Yoga is the perfect mental-physical-emotional transformative philosophy for both women AND men! If you’ve ever seen the physique of a dedicated male yoga practitioner, you’ll notice that they possess an open and long physical profile, along with very strong and defined muscle tone. In addition to providing people with a calmer, grounded, and positive outlook on life, yoga would definitely benefit men (from a physical/shape perspective) were they to practice on a regular basis. There’s no such thing as not being able to touch your toes – yoga creates flexibility, but also builds an inner strength as well. You need strength and courage to support any openness you create within, otherwise you’ll feel vulnerable to your fears. Remember to allow your breath to be your guide as you move through these poses; listen to your body’s needs as you complete your routine (with no added force placed on each pose). The more you practice, the easier it will all become, and the more strength you’ll build – within and without.
This next routine is for men to follow as part of their regular practice, enabling them to create flexibility and enhance their overall sense of general well-being. I’ve included my male clients’ favourite (and most effective) yoga poses in this series – hopefully you’ll feel the same way as they do about these movements, and will reap the internal and external benefits they provide.
The following routine is to be followed in this particular order (outlined below), giving you an overall ‘star yoga’ sequence!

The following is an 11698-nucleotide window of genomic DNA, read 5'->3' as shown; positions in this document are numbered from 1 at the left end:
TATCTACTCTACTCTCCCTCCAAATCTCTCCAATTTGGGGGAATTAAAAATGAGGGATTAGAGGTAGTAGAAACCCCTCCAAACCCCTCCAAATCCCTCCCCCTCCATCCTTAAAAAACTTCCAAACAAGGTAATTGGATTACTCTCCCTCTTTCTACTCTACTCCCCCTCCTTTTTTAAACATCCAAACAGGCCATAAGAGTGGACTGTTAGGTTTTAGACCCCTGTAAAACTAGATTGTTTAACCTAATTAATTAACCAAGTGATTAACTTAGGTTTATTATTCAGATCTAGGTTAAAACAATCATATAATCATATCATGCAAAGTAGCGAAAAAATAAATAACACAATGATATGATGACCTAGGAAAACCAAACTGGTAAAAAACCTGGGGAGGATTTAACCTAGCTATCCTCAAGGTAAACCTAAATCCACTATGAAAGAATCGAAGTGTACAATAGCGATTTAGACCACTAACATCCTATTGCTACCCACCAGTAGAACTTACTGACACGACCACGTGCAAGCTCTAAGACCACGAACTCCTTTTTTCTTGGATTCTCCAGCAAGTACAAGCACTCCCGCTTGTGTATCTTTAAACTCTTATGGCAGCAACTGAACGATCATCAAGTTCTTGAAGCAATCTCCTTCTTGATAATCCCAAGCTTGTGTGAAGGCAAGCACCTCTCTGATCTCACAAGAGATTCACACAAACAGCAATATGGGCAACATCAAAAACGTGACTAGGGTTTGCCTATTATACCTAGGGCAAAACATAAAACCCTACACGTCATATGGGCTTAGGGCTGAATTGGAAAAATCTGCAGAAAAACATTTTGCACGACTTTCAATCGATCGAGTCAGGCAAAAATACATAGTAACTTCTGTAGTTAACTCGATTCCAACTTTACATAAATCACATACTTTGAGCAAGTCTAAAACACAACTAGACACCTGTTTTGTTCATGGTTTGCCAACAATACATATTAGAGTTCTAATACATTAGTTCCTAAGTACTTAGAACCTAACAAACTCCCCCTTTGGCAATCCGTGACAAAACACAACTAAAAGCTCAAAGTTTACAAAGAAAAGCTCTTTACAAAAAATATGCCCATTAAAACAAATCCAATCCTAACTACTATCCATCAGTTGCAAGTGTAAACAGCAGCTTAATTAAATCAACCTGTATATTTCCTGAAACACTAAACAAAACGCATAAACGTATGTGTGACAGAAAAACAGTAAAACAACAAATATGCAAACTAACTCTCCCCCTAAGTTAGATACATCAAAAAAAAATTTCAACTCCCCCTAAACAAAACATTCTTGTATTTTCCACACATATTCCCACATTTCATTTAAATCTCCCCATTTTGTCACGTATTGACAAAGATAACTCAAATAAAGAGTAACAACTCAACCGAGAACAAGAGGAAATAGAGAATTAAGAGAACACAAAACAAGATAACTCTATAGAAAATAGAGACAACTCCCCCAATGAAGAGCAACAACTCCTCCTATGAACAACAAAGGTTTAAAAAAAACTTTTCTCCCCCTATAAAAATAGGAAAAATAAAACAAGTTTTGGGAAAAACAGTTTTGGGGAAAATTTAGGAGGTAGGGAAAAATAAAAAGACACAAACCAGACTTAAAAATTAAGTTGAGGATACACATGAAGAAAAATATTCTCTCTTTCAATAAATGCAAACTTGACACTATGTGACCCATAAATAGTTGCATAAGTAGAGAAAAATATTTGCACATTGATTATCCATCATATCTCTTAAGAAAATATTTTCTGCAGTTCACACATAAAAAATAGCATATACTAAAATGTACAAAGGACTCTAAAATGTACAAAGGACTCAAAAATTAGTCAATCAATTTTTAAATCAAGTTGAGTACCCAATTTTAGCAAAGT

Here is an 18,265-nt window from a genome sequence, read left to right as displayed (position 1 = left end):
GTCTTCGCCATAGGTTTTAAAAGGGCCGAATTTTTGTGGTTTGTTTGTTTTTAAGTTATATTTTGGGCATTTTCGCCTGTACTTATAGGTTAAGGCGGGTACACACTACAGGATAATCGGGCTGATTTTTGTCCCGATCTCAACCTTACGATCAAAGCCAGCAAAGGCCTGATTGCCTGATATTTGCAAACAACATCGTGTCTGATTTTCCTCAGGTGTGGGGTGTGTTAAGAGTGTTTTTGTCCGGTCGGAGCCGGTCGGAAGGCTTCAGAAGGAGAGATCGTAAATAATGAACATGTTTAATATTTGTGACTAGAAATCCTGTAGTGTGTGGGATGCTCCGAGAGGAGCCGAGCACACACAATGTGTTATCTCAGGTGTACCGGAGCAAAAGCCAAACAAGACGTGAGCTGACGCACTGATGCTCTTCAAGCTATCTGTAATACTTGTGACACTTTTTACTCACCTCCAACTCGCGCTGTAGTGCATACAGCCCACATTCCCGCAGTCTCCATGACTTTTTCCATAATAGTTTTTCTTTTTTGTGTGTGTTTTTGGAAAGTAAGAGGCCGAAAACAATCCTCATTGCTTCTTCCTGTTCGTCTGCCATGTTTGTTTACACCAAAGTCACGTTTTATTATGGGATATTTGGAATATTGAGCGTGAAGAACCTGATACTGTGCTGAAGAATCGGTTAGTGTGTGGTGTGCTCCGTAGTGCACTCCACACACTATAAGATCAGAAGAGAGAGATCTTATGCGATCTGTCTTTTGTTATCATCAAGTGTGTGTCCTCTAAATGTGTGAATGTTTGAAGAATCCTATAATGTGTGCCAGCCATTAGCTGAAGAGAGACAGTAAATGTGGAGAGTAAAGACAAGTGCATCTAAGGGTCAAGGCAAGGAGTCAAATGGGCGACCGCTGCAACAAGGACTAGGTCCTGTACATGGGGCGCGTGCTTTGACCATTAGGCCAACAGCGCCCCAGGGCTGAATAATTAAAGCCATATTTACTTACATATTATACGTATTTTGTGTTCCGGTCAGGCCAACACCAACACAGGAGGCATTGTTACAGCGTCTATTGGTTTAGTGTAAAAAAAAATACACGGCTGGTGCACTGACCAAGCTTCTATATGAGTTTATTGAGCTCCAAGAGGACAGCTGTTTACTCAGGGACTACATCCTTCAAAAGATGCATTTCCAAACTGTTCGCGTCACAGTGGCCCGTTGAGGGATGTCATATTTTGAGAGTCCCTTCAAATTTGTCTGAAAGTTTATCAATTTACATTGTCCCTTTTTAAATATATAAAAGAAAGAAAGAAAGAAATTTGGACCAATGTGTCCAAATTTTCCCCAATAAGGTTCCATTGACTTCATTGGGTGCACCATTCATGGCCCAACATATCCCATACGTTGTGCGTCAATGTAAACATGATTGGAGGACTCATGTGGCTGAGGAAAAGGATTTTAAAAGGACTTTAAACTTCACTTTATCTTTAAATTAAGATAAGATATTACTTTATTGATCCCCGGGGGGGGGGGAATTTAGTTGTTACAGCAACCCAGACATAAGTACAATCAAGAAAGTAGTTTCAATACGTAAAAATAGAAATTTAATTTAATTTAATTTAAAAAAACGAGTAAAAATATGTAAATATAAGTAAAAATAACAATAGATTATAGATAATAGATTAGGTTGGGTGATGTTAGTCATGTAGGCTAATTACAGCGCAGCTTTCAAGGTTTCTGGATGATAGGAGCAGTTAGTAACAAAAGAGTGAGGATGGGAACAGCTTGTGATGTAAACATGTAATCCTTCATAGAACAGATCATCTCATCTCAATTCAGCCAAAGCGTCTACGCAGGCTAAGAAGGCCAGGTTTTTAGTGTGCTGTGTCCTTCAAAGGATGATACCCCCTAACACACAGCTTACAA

Meditational seat pose (Sukhasana)
Whatever your ideal sport or workout, your breath is the key process in fully engaging your body’s response to the movement. It gives you the strength and power to complete your activity – and live your precious day within the gift of this Moment.
Lets begin in a cross-legged sitting posture. Hands to your knees, and keep your spine upright; shoulders rolled back, and chest forward. Keep your chin tucked into your throat and keep your base firmly pressing into the floor. With your eyes and lips closed, inhale deeply through your nostrils. Start to count 1-2-3-4-5 on your inhale, and to the same count on your exhale. If this feels uncomfortable, lessen your count. This should not be forced, and the breath is controlled, long, mindful and kind. Repeat this for approx 10 rounds and release back to a normal rhythm for a few more breaths. Now you’re focused and ready to move to the next phase.
Gerard Butler (actor) enjoys twisting to release any tension in the back of his shoulders and chest.
High Lunging Twist pose (Parivrtta Anjaneyasana)